Knights and nobles in the Middle Ages often had a coat of arms. This was a special symbol that represented their family. Having a special symbol or coat of arms is often called "heraldry".
How did having a coat of arms get started?
The first coat of arms was used to distinguish one knight from another. When a knight had on his full armor, including plate mail and helmet, even his friends couldn't recognize him. Because of this, knights began to paint symbols on their shields. They eventually began to put the symbol on their banner and the coat they wore over their armor. This is how it got the name "coat of arms".
Royal Arms of England by Sodacan of Wikimedia Commons
Each coat of arms needed to be unique. However, there were so many knights that it was tough to keep track of who had what symbol. It became the job of people called heralds to keep track of the different coats of arms. They made sure that new coats of arms were unique. They also kept track of who each coat of arms belonged to.
Over time, there became strict laws in applying for a new coat of arms. Each new coat of arms needed to be registered with the government. A coat of arms belonged to the family of the knight. He would pass the coat of arms down to his eldest son.
Designing a Coat of Arms
The original coats of arms had fairly simple designs. As there became more and more coats of arms, the designs became more complicated in order for each one to be unique. All coats of arms have certain elements, however.
Escutcheon - The escutcheon is the main shape of the coat of arms. It was in the shape of a shield, but the exact shape could vary (see picture below).
Field - The field was the background color. At first the field was a solid color, but later patterns began to be used for the field.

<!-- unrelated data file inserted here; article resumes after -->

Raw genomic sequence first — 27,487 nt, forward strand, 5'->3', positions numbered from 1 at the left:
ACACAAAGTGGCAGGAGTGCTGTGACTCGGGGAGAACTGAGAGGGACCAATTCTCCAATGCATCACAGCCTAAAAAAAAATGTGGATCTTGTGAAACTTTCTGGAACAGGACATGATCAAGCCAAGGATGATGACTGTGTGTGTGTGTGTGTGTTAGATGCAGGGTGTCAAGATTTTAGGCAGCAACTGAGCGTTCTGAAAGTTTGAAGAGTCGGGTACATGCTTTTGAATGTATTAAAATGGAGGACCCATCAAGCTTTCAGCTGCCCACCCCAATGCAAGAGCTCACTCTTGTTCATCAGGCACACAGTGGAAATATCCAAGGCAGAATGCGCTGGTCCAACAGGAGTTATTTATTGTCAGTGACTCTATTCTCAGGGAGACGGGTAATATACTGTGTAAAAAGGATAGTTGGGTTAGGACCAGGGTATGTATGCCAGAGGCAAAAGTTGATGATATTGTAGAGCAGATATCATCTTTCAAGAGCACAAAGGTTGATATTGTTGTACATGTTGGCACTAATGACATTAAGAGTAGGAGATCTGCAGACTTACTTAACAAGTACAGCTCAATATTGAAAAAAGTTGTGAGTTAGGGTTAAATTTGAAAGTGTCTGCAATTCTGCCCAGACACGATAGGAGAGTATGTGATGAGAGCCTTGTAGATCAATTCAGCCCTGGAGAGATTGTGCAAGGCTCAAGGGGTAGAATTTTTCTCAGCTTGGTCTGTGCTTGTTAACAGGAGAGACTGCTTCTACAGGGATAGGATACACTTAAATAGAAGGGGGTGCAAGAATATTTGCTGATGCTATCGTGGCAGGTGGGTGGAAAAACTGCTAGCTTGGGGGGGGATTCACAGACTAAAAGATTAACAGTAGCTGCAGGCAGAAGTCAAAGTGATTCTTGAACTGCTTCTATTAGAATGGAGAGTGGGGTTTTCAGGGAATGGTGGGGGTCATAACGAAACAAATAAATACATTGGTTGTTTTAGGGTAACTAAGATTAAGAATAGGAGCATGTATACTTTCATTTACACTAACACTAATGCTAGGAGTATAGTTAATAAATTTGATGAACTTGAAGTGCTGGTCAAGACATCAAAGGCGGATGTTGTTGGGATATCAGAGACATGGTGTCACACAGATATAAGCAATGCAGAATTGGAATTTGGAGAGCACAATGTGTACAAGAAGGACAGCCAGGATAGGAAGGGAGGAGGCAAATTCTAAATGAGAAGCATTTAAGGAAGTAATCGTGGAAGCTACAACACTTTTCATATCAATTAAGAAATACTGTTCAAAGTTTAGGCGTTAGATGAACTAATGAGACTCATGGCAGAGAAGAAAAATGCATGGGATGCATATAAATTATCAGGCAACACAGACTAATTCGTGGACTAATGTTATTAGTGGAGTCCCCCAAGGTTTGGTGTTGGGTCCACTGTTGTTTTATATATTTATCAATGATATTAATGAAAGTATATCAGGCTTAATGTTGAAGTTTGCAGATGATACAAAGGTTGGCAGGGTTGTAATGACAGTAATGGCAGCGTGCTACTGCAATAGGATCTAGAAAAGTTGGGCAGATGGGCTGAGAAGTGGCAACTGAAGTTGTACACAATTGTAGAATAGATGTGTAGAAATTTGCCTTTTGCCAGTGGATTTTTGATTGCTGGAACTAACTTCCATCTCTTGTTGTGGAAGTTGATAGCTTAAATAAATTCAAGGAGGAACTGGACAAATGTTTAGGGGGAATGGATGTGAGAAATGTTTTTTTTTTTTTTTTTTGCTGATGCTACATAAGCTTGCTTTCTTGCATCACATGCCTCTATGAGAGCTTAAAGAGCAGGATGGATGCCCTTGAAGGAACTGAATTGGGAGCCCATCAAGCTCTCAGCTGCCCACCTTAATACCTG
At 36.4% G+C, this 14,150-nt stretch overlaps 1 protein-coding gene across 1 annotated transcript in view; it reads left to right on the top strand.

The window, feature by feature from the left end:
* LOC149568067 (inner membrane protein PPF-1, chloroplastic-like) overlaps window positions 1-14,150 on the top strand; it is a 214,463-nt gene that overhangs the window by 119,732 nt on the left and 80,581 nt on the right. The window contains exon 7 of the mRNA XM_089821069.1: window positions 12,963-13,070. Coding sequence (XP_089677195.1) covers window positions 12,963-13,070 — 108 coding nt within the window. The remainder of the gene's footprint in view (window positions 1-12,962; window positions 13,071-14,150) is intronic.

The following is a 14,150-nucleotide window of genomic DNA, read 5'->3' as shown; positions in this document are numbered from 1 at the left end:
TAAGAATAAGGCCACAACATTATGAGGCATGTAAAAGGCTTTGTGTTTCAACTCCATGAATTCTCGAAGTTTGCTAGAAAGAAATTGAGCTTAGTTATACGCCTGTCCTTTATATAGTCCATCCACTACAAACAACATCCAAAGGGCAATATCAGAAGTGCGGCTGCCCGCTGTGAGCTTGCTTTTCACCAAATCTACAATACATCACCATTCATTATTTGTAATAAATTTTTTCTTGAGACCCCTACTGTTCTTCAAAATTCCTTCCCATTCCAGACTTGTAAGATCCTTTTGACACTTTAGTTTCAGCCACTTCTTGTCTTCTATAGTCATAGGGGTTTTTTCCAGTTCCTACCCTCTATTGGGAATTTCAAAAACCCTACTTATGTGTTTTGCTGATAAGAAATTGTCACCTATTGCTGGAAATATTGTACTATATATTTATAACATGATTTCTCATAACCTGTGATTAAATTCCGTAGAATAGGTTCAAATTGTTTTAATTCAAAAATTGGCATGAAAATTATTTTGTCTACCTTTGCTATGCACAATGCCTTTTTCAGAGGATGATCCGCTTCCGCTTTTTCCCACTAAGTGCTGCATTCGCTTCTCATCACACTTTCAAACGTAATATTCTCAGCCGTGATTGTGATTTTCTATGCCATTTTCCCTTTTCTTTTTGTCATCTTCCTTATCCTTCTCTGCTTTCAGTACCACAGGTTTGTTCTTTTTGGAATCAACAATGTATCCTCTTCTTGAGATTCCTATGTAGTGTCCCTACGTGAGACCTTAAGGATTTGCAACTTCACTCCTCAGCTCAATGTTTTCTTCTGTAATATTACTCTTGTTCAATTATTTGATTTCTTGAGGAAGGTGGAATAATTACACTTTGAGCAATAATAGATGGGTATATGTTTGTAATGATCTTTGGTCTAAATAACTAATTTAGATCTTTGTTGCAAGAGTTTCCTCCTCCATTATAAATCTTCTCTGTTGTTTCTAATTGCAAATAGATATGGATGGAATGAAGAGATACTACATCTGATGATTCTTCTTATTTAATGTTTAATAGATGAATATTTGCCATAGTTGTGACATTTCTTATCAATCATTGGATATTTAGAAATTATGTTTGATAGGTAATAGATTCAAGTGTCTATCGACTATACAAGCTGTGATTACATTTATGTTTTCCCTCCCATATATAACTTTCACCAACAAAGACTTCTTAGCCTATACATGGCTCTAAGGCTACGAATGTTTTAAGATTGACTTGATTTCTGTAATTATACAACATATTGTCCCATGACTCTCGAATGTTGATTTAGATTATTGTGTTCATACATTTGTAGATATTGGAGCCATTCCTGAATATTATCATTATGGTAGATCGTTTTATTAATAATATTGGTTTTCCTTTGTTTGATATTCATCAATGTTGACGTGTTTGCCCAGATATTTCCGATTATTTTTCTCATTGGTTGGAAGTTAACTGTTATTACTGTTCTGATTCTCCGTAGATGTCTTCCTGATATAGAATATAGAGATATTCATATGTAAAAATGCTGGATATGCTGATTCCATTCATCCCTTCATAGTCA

Charge - The charge is the main picture in the center of the coat of arms. It was usually an animal, but could be other things such as a sword or a ship.
Ordinaries - Ordinaries were designs that appeared on the field. They added additional color and uniqueness to the coat of arms.
Different shapes used for the escutcheon or shield
What did the color mean?
Different background colors came to have different meanings. Red was the color of a warrior and nobility. Other colors included blue for truth and sincerity, black for piety and knowledge, and green for hope and joy. The colors in heraldry are called tinctures.
What did different charges mean?
The charges used as the main figure in the coat of arms had different meanings as well. For example, the lion stood for majesty and strength, the elephant for wit and ambition, the boar for courage and ferocity, and the sun for power and glory.
Interesting Facts about a Knight's Coat of Arms
Old French was used to describe the colors of the background. For example, gules (red), azure (blue), sable (black), and vert (green).
The coat of arms of English King Richard I has a red background and three lions. It is often referred to as the "arms of England".
The designs of backgrounds have names such as bendy (diagonal stripes) and lozenge (a diamond checked pattern).
An "achievement" in heraldry includes the shield plus other elements such as a motto, crest, supporters, helm, and coronet.
English heraldry has seven colors (tinctures) including two metals (gold, silver) and five colors (blue, red, purple, black, green).